The ‘90s setting is also another pleasure behind Hi-Fi Fight Club #3 as Carly Usdin and Nina Vakeuva use the time period to its fullest. There are some fun ‘90s references spread throughout the issue (including some water cooler talk about Buffy), but the most entertaining use of the series’ time period is how the team discovers clues without today’s technology. This was especially true when the clues pertained to music because the way we listen to music has changed drastically over the years. In the ‘90s, finding lyrics or new bands wasn’t as easy as pressing a button. You had to get your hands dirty, and actively look for your music, which was a big part of the listening experience.

Even as the series digs deeper into the story’s mystery and emotional layers, Hi-Fi Fight Club is still able to inject innocence and pure fun through Nalty’s bright colors, Vakeuva expressive pencils, and Usdin’s character work. Hi-Fi Fight Club is a must-read comic book series that I hope continues after this miniseries wraps up.

Credit: Emma Steinkellner (Fanbase Press)

Quince TPB
Written by Kit Steinkellner
Art by Emma Steinkellner
Published by Fanbase Press
Review by C.K. Stewart
‘Rama Rating: 9 out of 10

What would you do with superpowers for a year?

Created by Sebastian Kadlecik and brought to life by the sister team of Kit and Emma Steinkellner, Quince explores power with a time limit. On the night of her quinceañera, Lupe Veracruz discovers a closely-guarded family secret when she finds out she’s got 365 days of super strength, flight, and telepathy to look forward to. Kadlecik and the Steinkellners deliver a charming and light-hearted coming-of-age story that explores a young girl’s relationship with her culture and her first stumbling steps into adulthood against the backdrop of an all-ages superhero tale.

The superheroic plot of Quince is almost an afterthought, but ultimately that’s part of the book’s charm. Writer Kit Steinkellner stretches the first two thirds of traditional superhero movies — training and the climactic reckoning with who you might be without your powers — into a full 15-issue run, choosing to focus on Lupe’s transition from childhood to adulthood (in the context of quinceañera tradition) rather than introducing increasingly dangerous villains to steal the spotlight. Quince is a story about a young girl who spends a year as a superhero, but more than that it’s the story about the value of kindness — kindness towards yourself, towards your family even when they’re pushing you, towards people who don’t have it in themselves to show the same kindness in return (within reason).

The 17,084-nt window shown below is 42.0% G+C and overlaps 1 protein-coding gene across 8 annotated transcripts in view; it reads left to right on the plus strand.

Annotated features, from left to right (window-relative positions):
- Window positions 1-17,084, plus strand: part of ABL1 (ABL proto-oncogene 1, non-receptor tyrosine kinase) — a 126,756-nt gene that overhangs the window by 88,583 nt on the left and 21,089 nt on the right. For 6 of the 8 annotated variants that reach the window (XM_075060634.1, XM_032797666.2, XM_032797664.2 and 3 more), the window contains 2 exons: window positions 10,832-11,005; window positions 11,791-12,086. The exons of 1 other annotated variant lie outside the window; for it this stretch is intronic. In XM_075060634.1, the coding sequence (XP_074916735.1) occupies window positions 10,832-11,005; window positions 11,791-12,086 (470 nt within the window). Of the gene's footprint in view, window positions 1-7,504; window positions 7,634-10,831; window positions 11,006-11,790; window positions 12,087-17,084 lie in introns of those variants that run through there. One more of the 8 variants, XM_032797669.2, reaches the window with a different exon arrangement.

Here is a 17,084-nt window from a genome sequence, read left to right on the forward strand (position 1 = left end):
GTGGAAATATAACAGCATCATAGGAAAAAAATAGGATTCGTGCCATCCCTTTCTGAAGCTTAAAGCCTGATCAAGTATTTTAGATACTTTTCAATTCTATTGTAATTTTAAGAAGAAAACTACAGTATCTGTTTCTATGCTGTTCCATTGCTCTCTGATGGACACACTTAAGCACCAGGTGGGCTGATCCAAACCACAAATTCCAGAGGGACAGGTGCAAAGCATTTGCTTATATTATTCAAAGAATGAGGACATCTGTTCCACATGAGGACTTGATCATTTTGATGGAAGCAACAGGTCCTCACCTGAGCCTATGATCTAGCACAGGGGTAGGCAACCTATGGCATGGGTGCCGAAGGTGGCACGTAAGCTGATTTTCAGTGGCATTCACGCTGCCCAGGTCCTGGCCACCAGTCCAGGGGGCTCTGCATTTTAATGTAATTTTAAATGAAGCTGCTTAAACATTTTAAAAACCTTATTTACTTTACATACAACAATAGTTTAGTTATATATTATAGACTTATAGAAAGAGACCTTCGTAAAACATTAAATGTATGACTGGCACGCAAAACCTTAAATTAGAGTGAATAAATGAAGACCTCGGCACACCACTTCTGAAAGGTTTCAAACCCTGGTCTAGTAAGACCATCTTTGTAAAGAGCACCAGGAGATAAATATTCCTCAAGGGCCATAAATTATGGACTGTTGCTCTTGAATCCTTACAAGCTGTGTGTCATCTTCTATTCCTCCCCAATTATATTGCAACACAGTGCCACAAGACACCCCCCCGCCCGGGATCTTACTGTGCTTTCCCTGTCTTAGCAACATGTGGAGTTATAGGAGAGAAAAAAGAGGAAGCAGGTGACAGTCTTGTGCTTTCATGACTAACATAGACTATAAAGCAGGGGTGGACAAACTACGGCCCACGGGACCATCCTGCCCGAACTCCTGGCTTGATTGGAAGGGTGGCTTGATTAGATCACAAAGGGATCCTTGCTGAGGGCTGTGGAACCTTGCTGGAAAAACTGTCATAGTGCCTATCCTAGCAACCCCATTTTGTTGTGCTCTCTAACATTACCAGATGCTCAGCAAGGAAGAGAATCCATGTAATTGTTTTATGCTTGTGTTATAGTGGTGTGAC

Kadlecik offers a concept rooted in a long-held Latinx tradition and together, the Steinkellners deliver an engaging and charming world that whole-heartedly embraces the ideas Kadlecik brought to the table. Kit’s writing is playful and her scripting is tight, and Lupe is a well-rounded young character who feels like a modern teenager without leaning on the “kids and their darn phones/slang/youth” crutches some bigger mainstream comics have struggled with in their recent teen-focused runs. Quince isn’t a book incidentally featuring a young protagonist, packed with winks and nods to “weird teen behavior” to make older readers chuckle. Instead, Kit Steinkellner and illustrator Emma Steinkellner deliver a title designed for younger readers that older readers will incidentally enjoy.

It’s also a delight to see a comic book unapologetically geared towards a Latinx/Hispanic audience. As a white, non-Hispanic guy, I’m not in a position to comment on the accuracy of the Steinkellners’ depiction of the Velacruz family or quinceañera traditions, and Quince isn’t a comic that sets out to teach non-Latinx/Hispanic readers about Latinx/Hispanic cultures. In the spirit of countless Spider-Man reboots, Quince is a story about a teenaged superhero, whose abilities are coincidentally marked by a huge right of passion for the culture Lupe was raised in. Lupe is a Latina superhero from a Latinx family that casually mixes in Spanish slang and terms of endearments into their conversations without putting them in brackets or italics or dropping translations with asterix at the bottom of the page for non-Spanish readers to check on later. Quince aims to be an authentic representation of a huge moment in a Latina girl’s life. In doing that, it trusts readers who don’t speak Spanish to be smart enough to pick up the meaning of simple phrases like “donde esta mi comida” up from the bevy of context clues Emma Steinkellner’s art provides.

Emma Steinkellner does an impressive job illustrating. Her style is almost Disney-esque, with wide, expressive eyes and long graceful lines. She goes out of her way to make each character visually distinct, from Lupe’s family to even incidental background characters. The range of shades and body types is a welcome change of pace from many comics, but Emma even goes out of her way to change up hairstyles from day-to-day, and these little touches go a long way towards building out the personalities of the large supporting cast of characters that surround Lupe throughout the book. These are kids who look and dress like kids, for once.

Quince is a beautiful comic, and both in terms of its content and its execution, a true testament to the value of collaboration and knowing when to trust others to help you bring the best version of yourself, or your ideas, to life. Sebastian Kadlecik had a unique concept about a young Latina superhero and found a team of talented women in Kit and Emma Steinkellner to bring Lupe’s coming of age story to life. Quince is a truly endearing all-ages story that took a concept with a limited run — a year of powers — and simply chose to knock a year-long story out of the park, rather than scrambling to find ways to reboot and extend its shelf life. It’s a refreshing change of pace for long time capes readers, but a wonderful book to use to introduce the joy of comics to other young readers in your life as well.